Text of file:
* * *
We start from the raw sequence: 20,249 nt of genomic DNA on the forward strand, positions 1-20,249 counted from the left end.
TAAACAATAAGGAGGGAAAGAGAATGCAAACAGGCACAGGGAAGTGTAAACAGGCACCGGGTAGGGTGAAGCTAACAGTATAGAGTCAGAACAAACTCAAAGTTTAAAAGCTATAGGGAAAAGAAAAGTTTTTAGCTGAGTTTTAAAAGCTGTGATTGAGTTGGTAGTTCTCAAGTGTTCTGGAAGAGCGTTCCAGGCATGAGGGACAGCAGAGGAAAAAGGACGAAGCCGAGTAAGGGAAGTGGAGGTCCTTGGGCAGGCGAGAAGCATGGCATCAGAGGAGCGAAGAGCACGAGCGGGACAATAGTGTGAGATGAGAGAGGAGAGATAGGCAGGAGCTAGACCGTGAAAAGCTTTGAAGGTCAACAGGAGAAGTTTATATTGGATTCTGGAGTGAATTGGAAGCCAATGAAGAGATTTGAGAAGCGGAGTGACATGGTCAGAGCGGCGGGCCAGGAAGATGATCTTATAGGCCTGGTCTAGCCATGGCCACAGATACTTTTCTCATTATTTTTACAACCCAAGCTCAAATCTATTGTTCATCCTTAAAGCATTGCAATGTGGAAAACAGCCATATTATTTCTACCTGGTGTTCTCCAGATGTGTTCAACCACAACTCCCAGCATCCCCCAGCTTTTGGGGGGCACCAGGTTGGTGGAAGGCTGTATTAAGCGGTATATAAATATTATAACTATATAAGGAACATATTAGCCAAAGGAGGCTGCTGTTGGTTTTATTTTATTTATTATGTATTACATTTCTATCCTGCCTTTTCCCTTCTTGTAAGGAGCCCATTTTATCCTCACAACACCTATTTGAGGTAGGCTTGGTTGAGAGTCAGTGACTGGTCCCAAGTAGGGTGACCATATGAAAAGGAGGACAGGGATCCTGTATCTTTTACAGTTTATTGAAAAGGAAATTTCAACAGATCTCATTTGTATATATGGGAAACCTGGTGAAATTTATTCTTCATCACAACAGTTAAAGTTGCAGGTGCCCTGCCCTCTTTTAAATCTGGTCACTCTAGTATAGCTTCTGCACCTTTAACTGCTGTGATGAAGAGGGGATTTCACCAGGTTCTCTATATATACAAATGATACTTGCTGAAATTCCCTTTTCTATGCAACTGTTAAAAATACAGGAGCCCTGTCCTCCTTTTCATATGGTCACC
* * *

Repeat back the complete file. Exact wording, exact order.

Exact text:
We start from the raw sequence: 20,249 nt of genomic DNA on the forward strand, positions 1-20,249 counted from the left end.
TAAACAATAAGGAGGGAAAGAGAATGCAAACAGGCACAGGGAAGTGTAAACAGGCACCGGGTAGGGTGAAGCTAACAGTATAGAGTCAGAACAAACTCAAAGTTTAAAAGCTATAGGGAAAAGAAAAGTTTTTAGCTGAGTTTTAAAAGCTGTGATTGAGTTGGTAGTTCTCAAGTGTTCTGGAAGAGCGTTCCAGGCATGAGGGACAGCAGAGGAAAAAGGACGAAGCCGAGTAAGGGAAGTGGAGGTCCTTGGGCAGGCGAGAAGCATGGCATCAGAGGAGCGAAGAGCACGAGCGGGACAATAGTGTGAGATGAGAGAGGAGAGATAGGCAGGAGCTAGACCGTGAAAAGCTTTGAAGGTCAACAGGAGAAGTTTATATTGGATTCTGGAGTGAATTGGAAGCCAATGAAGAGATTTGAGAAGCGGAGTGACATGGTCAGAGCGGCGGGCCAGGAAGATGATCTTATAGGCCTGGTCTAGCCATGGCCACAGATACTTTTCTCATTATTTTTACAACCCAAGCTCAAATCTATTGTTCATCCTTAAAGCATTGCAATGTGGAAAACAGCCATATTATTTCTACCTGGTGTTCTCCAGATGTGTTCAACCACAACTCCCAGCATCCCCCAGCTTTTGGGGGGCACCAGGTTGGTGGAAGGCTGTATTAAGCGGTATATAAATATTATAACTATATAAGGAACATATTAGCCAAAGGAGGCTGCTGTTGGTTTTATTTTATTTATTATGTATTACATTTCTATCCTGCCTTTTCCCTTCTTGTAAGGAGCCCATTTTATCCTCACAACACCTATTTGAGGTAGGCTTGGTTGAGAGTCAGTGACTGGTCCCAAGTAGGGTGACCATATGAAAAGGAGGACAGGGATCCTGTATCTTTTACAGTTTATTGAAAAGGAAATTTCAACAGATCTCATTTGTATATATGGGAAACCTGGTGAAATTTATTCTTCATCACAACAGTTAAAGTTGCAGGTGCCCTGCCCTCTTTTAAATCTGGTCACTCTAGTATAGCTTCTGCACCTTTAACTGCTGTGATGAAGAGGGGATTTCACCAGGTTCTCTATATATACAAATGATACTTGCTGAAATTCCCTTTTCTATGCAACTGTTAAAAATACAGGAGCCCTGTCCTCCTTTTCATATGGTCACC